- 1 [mass noun] The solid mineral material forming part of the surface of the earth and other similar planets, exposed on the surface or underlying the soil: the beds of rock are slightly tilted a piece of rock [as modifier]: a spectacular rock archMore example sentences
- Groundwater will contain the minerals dissolved as the water moves through soil and rock materials.
- Sulfates are a combination of sulfur and oxygen and are a part of naturally occurring minerals in some soil and rock formations that contain groundwater.
- Lighter than the surrounding solid rock, this liquid magma rises, cools, and crystallizes beneath Earth's surface.
- 1.1 [count noun] A mass of rock projecting above the earth’s surface or out of the sea: there are dangerous rocks around the islandMore example sentences
- Of course they have to break out of jail, and the posse who is hot on their tail gets turned back by a sniper in the rocks above.
- At the centre of the building is a courtyard; in fact, the original patch of trees, rocks and earth that was here from the very start.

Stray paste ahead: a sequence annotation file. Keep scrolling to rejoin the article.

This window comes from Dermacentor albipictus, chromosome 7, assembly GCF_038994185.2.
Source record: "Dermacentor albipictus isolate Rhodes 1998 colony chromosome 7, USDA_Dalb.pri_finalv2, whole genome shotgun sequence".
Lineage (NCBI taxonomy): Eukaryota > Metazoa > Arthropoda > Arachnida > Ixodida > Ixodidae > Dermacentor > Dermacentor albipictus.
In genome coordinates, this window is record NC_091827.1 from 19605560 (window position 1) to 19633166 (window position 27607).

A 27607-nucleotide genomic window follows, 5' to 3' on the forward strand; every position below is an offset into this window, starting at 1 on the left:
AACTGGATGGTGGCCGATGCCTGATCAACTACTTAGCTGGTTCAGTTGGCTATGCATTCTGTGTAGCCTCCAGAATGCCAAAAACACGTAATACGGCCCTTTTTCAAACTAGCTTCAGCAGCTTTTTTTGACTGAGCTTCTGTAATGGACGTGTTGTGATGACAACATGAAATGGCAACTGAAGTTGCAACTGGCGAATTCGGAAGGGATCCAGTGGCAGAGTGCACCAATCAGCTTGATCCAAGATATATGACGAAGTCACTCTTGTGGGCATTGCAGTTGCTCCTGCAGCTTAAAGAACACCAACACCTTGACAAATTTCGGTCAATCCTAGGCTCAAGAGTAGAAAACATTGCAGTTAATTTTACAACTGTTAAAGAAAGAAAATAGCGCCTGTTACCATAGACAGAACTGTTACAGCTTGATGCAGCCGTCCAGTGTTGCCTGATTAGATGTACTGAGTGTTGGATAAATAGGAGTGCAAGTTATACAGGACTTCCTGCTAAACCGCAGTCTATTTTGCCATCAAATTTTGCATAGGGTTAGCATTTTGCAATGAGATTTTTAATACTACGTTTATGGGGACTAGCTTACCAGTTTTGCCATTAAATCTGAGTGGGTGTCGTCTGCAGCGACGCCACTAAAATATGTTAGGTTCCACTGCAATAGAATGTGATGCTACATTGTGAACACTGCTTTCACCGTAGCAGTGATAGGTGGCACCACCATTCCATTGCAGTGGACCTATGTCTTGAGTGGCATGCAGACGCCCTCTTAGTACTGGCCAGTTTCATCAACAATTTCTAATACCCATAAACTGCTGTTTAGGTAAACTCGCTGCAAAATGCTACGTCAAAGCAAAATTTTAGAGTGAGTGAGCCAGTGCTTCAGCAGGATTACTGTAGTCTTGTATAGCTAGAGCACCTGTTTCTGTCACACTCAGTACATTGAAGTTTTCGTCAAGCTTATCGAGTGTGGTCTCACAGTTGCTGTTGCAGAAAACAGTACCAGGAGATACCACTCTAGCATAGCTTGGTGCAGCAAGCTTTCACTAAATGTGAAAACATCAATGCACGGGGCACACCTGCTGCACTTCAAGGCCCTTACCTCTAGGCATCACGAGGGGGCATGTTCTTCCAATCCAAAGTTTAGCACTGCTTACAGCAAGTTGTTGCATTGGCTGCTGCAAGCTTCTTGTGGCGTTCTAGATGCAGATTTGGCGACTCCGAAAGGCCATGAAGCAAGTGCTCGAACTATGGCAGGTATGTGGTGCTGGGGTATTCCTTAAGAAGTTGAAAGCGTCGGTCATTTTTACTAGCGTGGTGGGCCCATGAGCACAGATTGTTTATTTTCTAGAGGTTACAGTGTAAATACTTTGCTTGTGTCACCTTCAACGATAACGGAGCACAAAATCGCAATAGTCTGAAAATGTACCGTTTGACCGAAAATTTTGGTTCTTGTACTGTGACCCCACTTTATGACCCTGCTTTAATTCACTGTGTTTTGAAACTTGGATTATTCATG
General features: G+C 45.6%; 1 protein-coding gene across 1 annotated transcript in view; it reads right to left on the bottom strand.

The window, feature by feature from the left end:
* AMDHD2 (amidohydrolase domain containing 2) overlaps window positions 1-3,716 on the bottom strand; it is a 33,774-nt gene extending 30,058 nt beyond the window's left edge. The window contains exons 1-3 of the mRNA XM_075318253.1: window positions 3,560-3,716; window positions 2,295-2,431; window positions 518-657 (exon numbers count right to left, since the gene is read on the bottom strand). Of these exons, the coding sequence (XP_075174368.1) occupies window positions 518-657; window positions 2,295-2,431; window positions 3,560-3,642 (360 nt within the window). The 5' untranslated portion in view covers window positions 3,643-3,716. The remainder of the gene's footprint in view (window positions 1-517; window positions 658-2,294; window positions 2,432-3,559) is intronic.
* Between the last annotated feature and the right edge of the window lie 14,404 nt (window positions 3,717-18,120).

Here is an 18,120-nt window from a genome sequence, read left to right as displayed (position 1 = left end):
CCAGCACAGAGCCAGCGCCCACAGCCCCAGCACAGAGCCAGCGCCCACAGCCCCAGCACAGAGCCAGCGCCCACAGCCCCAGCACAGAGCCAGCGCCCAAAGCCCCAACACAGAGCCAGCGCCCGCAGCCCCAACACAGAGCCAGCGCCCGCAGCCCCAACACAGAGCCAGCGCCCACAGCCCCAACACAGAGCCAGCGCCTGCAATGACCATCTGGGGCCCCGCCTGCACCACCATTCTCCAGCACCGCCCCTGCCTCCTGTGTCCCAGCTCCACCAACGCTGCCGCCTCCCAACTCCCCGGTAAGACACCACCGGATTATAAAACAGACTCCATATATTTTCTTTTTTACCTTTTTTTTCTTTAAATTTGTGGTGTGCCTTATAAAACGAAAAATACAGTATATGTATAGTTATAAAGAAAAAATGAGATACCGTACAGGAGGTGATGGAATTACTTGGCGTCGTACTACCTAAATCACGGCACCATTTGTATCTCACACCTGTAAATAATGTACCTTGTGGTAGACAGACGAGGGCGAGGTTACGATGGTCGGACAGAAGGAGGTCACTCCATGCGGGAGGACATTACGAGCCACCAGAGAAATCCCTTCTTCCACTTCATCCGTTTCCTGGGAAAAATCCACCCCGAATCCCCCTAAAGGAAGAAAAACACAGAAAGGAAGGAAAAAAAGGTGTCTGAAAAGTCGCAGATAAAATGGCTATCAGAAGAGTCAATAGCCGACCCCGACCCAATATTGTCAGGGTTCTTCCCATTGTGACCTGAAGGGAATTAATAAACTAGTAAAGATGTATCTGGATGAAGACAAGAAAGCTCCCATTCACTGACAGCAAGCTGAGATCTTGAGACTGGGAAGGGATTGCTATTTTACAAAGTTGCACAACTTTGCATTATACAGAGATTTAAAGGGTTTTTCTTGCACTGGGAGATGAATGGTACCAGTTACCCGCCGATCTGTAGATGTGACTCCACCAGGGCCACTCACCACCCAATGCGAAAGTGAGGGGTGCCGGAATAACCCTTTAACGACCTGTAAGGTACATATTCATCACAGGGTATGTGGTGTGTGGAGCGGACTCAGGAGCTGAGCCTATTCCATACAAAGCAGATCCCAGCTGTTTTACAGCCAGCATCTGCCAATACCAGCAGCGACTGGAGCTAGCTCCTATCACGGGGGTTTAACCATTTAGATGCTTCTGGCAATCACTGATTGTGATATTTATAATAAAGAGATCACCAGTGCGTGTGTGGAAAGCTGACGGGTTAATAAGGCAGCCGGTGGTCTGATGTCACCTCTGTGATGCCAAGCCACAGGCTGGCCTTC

- More than half of Mandela's sentence was spent on Robben Island, a windswept rock surrounded by the treacherous seas of the Cape of Good Hope.
- 1.2 [count noun] Geology Any natural material, hard or soft (e.g. clay), having a distinctive mineral composition.More example sentences
- A main types of mineral phosphate, soft rock phosphate comes mostly from ancient sea deposits.
- Karst landscapes are developed wherever soluble carbonate rocks outcrop and where surplus rainfall is available to dissolve the limestone.
- The cave offers an in-depth view of the immense layers of limestone rock formed by the sedimented shells.
- 2A large piece of rock which has become detached from a cliff or mountain; a boulder: the stream flowed through a jumble of rocksMore example sentences
- Should he have intervened, therefore preventing David's death, or did he do the right thing by just staying behind the rocks?
- He lies on a rock, a mountain looming above him and his naked body partially covered by a white dress.
- It was so clearly identifiable as his work from the outset that I kept expecting either Ricardo Montalban or Kate Winslet to pop out from behind a rock.
- 2.1North American A stone of any size: the crowd threw a few rocks and dispersedMore example sentences
- Tiger also faced abuse at the hands of grade school classmates, who once even tied him to a tree and threw rocks at him.